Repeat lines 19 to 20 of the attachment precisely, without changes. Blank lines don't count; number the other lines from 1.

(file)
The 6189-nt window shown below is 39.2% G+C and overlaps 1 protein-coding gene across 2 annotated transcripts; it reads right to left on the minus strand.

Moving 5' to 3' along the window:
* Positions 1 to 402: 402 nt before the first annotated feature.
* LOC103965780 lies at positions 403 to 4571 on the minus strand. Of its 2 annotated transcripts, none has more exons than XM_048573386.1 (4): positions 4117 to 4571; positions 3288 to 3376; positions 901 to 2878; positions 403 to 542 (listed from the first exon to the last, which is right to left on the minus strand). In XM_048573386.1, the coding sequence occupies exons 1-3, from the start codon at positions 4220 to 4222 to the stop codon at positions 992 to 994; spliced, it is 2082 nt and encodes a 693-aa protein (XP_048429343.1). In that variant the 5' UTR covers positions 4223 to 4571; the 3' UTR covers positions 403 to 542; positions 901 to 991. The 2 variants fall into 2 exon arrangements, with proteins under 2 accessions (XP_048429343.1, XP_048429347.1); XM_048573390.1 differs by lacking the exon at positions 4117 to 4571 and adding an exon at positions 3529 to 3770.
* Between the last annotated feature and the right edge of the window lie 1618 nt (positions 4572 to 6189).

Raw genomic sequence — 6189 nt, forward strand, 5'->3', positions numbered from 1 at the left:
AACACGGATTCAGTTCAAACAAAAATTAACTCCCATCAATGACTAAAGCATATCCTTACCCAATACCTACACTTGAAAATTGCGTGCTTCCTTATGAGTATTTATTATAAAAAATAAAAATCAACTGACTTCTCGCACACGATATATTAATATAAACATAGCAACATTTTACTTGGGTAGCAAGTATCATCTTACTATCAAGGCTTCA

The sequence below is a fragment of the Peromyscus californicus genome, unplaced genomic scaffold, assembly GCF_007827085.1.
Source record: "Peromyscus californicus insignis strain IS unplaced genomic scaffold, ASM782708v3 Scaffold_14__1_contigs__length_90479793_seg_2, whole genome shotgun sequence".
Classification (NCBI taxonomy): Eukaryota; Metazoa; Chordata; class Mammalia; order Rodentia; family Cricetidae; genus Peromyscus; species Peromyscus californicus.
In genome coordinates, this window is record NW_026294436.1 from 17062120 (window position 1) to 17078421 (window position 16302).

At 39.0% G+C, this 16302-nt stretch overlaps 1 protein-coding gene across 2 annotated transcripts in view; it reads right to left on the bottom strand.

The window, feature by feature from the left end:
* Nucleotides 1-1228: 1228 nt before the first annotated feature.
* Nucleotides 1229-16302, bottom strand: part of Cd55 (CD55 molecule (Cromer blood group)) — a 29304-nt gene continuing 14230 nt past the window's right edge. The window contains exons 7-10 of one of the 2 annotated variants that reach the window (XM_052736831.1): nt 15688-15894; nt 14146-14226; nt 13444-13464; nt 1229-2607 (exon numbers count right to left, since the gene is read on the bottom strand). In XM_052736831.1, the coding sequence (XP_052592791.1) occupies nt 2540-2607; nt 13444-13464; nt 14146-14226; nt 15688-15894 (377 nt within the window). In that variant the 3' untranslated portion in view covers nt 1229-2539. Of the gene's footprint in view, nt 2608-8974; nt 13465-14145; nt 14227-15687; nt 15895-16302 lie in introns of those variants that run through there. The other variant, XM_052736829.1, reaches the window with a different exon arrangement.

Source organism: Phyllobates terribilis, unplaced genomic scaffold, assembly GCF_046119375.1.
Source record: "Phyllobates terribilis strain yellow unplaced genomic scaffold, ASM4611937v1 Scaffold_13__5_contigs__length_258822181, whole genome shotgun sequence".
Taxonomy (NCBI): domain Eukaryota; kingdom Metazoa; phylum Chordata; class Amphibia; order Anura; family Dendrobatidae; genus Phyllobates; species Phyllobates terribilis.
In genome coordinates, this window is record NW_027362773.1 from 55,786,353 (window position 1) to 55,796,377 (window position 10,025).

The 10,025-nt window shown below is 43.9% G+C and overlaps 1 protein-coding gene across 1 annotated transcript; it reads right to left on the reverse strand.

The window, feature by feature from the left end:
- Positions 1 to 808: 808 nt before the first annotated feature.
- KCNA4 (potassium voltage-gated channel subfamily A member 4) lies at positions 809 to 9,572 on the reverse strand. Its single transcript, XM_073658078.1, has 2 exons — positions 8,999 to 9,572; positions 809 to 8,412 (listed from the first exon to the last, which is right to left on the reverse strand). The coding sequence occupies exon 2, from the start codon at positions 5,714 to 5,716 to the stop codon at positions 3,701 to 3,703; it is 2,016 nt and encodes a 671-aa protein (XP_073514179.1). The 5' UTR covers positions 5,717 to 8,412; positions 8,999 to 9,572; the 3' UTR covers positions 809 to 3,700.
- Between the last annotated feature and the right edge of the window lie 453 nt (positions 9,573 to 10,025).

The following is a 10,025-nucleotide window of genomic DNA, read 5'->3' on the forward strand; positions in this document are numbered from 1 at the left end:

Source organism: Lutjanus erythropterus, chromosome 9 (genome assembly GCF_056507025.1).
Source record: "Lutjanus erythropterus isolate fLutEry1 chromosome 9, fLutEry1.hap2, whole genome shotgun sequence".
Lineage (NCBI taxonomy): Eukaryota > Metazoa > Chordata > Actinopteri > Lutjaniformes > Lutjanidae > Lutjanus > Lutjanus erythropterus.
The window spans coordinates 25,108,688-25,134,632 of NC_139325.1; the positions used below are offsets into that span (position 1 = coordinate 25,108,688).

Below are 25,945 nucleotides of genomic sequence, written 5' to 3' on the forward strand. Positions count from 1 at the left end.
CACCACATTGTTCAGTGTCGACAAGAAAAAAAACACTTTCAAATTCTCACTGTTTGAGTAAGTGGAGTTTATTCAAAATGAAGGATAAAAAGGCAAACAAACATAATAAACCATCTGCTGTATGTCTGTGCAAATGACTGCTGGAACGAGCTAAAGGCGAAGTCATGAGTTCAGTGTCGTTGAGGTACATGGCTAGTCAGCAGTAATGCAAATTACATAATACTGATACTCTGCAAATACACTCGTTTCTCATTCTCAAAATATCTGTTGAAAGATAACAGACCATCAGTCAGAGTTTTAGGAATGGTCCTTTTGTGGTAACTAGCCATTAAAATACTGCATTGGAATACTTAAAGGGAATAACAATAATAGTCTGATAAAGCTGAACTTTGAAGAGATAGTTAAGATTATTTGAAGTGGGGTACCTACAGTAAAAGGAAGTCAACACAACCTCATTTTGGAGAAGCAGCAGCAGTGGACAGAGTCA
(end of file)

In genome coordinates, this window is record NW_027362773.1 from 55,786,353 (window position 1) to 55,796,377 (window position 10,025).

The 10,025-nt window shown below is 43.9% G+C and overlaps 1 protein-coding gene across 1 annotated transcript; it reads right to left on the reverse strand.